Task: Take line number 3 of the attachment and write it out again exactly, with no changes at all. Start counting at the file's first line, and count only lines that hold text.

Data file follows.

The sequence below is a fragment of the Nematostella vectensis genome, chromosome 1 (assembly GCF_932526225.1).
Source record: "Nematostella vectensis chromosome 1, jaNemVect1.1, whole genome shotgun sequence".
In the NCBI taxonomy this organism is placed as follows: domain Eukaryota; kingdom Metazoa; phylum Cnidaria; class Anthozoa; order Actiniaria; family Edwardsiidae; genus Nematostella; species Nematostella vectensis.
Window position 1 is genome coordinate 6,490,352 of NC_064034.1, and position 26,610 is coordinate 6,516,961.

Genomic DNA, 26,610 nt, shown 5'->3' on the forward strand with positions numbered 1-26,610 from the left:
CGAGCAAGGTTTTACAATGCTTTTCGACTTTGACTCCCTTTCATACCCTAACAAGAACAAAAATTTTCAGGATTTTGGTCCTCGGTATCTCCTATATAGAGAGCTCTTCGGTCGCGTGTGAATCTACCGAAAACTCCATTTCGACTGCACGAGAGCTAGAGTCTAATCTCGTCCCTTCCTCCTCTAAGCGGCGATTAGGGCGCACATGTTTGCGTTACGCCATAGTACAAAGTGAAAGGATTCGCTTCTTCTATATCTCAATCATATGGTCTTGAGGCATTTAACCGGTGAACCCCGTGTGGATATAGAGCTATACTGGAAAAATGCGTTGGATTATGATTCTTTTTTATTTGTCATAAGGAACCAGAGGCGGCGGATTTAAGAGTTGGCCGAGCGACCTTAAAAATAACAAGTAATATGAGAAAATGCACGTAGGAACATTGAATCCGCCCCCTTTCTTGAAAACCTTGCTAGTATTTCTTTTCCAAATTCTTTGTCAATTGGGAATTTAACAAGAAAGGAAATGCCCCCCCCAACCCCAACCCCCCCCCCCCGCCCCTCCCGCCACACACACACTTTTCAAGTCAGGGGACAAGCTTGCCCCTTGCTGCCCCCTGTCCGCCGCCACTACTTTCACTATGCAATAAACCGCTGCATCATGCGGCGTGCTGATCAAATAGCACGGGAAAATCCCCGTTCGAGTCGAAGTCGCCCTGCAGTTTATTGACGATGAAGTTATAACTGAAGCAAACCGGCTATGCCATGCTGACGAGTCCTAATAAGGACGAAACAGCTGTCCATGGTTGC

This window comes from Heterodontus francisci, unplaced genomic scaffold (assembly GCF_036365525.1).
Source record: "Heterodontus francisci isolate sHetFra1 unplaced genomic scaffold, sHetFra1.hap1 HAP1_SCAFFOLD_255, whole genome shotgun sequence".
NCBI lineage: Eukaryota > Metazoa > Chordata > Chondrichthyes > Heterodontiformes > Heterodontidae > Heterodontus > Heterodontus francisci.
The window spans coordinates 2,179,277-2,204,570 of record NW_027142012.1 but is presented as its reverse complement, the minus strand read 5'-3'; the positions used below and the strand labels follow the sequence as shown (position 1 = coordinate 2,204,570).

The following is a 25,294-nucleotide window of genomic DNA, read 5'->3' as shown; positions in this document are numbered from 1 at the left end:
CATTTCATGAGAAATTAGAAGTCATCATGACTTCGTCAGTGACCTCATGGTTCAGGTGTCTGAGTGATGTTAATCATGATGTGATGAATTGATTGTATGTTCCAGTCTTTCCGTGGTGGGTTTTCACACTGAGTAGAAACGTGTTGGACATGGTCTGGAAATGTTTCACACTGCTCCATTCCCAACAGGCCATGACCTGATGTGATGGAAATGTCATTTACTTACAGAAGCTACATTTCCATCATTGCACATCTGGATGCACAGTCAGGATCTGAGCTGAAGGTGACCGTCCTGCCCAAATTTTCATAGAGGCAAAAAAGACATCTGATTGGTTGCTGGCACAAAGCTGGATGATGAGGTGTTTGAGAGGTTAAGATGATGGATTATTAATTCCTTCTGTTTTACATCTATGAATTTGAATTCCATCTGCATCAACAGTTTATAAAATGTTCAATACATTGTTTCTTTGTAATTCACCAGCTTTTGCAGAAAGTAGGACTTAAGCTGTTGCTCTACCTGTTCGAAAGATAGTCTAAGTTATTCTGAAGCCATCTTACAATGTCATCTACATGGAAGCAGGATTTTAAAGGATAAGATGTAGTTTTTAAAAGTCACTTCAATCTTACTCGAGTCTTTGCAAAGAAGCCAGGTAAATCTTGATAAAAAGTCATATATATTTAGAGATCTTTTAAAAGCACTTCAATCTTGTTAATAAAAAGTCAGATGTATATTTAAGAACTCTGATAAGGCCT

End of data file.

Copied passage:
In the NCBI taxonomy this organism is placed as follows: domain Eukaryota; kingdom Metazoa; phylum Cnidaria; class Anthozoa; order Actiniaria; family Edwardsiidae; genus Nematostella; species Nematostella vectensis.